* device file could be impossible to close).
static int device_release(struct inode *inode, 
                          struct file *file)
static void device_release(struct inode *inode, 
                           struct file *file)
#ifdef DEBUG
  printk ("device_release(%p,%p)\n", inode, file);
  /* We're now ready for our next caller */
  Device_Open --;


  return 0;

/* This function is called whenever a process which 
 * has already opened the device file attempts to 
 * read from it. */
static ssize_t device_read(
    struct file *file,
    char *buffer, /* The buffer to fill with the data */   
    size_t length,     /* The length of the buffer */
    loff_t *offset) /* offset to the file */
static int device_read(
    struct inode *inode,
    struct file *file,
    char *buffer,   /* The buffer to fill with the data */ 
    int length)     /* The length of the buffer 
                     * (mustn't write beyond that!) */
  /* Number of bytes actually written to the buffer */
  int bytes_read = 0;

#ifdef DEBUG
  printk("device_read(%p,%p,%d)\n", file, buffer, length);

  /* If we're at the end of the message, return 0 
   * (which signifies end of file) */
  if (*Message_Ptr == 0)
    return 0;

  /* Actually put the data into the buffer */
  while (length && *Message_Ptr)  {

    /* Because the buffer is in the user data segment, 
     * not the kernel data segment, assignment wouldn't 
     * work. Instead, we have to use put_user which 
     * copies data from the kernel data segment to the 
     * user data segment. */
    put_user(*(Message_Ptr++), buffer++);
    length --;
    bytes_read ++;

#ifdef DEBUG
   printk ("Read %d bytes, %d left\n", bytes_read, length);

   /* Read functions are supposed to return the number 
    * of bytes actually inserted into the buffer */
  return bytes_read;

/* This function is called when somebody tries to 
 * write into our device file. */ 
static ssize_t device_write(struct file *file,
                            const char *buffer,
                            size_t length,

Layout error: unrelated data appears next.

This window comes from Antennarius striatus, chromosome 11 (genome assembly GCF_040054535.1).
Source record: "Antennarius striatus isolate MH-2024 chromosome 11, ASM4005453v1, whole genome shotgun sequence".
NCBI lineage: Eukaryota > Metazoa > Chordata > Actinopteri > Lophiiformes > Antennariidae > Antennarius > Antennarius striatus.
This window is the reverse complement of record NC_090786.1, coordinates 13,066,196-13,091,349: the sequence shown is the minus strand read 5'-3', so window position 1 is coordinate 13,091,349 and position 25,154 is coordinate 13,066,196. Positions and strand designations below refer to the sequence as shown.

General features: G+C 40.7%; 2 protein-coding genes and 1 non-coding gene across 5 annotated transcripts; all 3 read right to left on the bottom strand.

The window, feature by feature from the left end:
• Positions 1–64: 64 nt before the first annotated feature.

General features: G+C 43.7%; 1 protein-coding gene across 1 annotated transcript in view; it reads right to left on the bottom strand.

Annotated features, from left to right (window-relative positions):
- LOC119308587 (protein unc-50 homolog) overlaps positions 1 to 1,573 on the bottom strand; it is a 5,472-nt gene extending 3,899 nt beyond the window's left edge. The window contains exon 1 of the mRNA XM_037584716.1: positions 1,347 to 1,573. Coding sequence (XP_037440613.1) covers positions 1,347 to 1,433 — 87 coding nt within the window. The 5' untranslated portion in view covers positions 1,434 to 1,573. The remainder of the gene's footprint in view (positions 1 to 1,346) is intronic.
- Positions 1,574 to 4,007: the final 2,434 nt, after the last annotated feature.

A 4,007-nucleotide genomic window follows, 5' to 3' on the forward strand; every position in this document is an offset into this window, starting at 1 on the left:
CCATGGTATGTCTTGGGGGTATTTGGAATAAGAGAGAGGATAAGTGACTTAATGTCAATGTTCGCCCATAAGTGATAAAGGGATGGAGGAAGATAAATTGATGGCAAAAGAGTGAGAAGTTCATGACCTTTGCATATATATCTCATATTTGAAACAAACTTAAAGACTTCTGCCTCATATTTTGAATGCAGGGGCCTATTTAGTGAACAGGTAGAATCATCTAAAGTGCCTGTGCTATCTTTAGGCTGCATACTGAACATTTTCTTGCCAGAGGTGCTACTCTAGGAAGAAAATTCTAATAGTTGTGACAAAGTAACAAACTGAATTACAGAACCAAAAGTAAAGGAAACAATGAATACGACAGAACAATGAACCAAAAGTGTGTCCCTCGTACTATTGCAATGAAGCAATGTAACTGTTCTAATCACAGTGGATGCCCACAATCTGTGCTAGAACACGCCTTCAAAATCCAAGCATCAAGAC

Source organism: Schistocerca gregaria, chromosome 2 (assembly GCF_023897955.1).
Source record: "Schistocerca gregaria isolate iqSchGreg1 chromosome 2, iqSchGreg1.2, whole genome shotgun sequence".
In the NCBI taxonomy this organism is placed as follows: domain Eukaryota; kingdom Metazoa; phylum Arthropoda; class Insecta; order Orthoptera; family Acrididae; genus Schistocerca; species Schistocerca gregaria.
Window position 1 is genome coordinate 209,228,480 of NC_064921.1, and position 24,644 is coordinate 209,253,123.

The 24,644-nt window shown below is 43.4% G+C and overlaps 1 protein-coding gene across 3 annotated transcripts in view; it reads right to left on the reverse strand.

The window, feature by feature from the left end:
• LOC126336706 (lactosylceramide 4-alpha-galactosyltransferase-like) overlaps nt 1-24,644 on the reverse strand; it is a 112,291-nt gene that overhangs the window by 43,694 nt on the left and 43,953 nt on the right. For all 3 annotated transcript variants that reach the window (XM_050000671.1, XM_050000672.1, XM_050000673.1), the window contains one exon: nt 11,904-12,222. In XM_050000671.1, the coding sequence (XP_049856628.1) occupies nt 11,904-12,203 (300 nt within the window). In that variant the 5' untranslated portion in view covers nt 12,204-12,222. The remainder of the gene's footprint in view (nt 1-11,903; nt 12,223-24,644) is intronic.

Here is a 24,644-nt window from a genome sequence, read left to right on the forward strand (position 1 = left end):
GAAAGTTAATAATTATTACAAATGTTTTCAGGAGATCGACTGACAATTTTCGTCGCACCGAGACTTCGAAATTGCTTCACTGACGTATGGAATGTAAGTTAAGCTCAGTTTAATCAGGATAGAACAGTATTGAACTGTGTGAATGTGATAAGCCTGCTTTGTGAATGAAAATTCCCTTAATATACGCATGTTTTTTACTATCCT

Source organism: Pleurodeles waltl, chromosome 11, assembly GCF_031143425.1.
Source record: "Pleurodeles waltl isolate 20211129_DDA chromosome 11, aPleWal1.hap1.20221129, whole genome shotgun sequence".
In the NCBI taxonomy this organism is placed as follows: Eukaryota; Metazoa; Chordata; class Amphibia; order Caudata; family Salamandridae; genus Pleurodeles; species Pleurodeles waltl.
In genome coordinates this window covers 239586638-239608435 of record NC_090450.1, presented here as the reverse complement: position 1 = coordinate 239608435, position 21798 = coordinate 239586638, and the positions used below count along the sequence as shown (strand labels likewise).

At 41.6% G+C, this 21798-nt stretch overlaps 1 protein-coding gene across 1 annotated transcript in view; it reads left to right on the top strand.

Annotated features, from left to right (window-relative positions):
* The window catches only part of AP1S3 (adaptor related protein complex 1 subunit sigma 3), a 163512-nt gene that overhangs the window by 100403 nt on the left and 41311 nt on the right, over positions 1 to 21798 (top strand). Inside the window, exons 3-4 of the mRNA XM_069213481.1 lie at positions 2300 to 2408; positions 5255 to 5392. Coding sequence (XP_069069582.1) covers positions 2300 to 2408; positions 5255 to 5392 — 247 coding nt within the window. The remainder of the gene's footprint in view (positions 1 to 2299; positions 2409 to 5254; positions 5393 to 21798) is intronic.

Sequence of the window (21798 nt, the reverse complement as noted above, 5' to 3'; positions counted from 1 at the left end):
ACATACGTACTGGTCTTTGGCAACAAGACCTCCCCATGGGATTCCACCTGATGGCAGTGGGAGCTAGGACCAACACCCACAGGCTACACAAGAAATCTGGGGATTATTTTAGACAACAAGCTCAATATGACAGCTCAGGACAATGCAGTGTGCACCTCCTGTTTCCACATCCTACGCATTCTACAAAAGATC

loff_t *offset)
static int device_write(struct inode *inode,
                        struct file *file,
                        const char *buffer,
                        int length)
  int i;

#ifdef DEBUG
  printk ("device_write(%p,%s,%d)",
    file, buffer, length);

  for(i=0; i<length && i<BUF_LEN; i++)
    get_user(Message[i], buffer+i);
    Message[i] = get_user(buffer+i);

  Message_Ptr = Message;

  /* Again, return the number of input characters used */
  return i;

/* This function is called whenever a process tries to 
 * do an ioctl on our device file. We get two extra 
 * parameters (additional to the inode and file 
 * structures, which all device functions get): the number
 * of the ioctl called and the parameter given to the 
 * ioctl function.
 * If the ioctl is write or read/write (meaning output 
 * is returned to the calling process), the ioctl call 
 * returns the output of this function.
int device_ioctl(
    struct inode *inode,
    struct file *file,
    unsigned int ioctl_num,/* The number of the ioctl */
    unsigned long ioctl_param) /* The parameter to it */
  int i;
  char *temp;
  char ch;

  /* Switch according to the ioctl called */
  switch (ioctl_num) {
    case IOCTL_SET_MSG:
      /* Receive a pointer to a message (in user space) 
       * and set that to be the device's message. */ 

      /* Get the parameter given to ioctl by the process */
      temp = (char *) ioctl_param;
      /* Find the length of the message */
      get_user(ch, temp);
      for (i=0; ch && i<BUF_LEN; i++, temp++)
        get_user(ch, temp);
      for (i=0; get_user(temp) && i<BUF_LEN; i++, temp++)

      /* Don't reinvent the wheel - call device_write */
      device_write(file, (char *) ioctl_param, i, 0);
      device_write(inode, file, (char *) ioctl_param, i);

    case IOCTL_GET_MSG:
      /* Give the current message to the calling 
       * process - the parameter we got is a pointer, 
       * fill it. */
      i = device_read(file, (char *) ioctl_param, 99, 0); 
      i = device_read(inode, file, (char *) ioctl_param, 99); 
      /* Warning - we assume here the buffer length is 
       * 100. If it's less than that we might overflow 
       * the buffer, causing the process to core dump. 
       * The reason we only allow up to 99 characters is 
       * that the NULL which terminates the string also 
       * needs room. */

      /* Put a zero at the end of the buffer, so it 
       * will be properly terminated */
      put_user('\0', (char *) ioctl_param+i);

      /* This ioctl is both input (ioctl_param) and 
       * output (the return value of this function) */
      return Message[ioctl_param];

  return SUCCESS;

/* Module Declarations *************************** */

/* This structure will hold the functions to be called 
 * when a process does something to the device we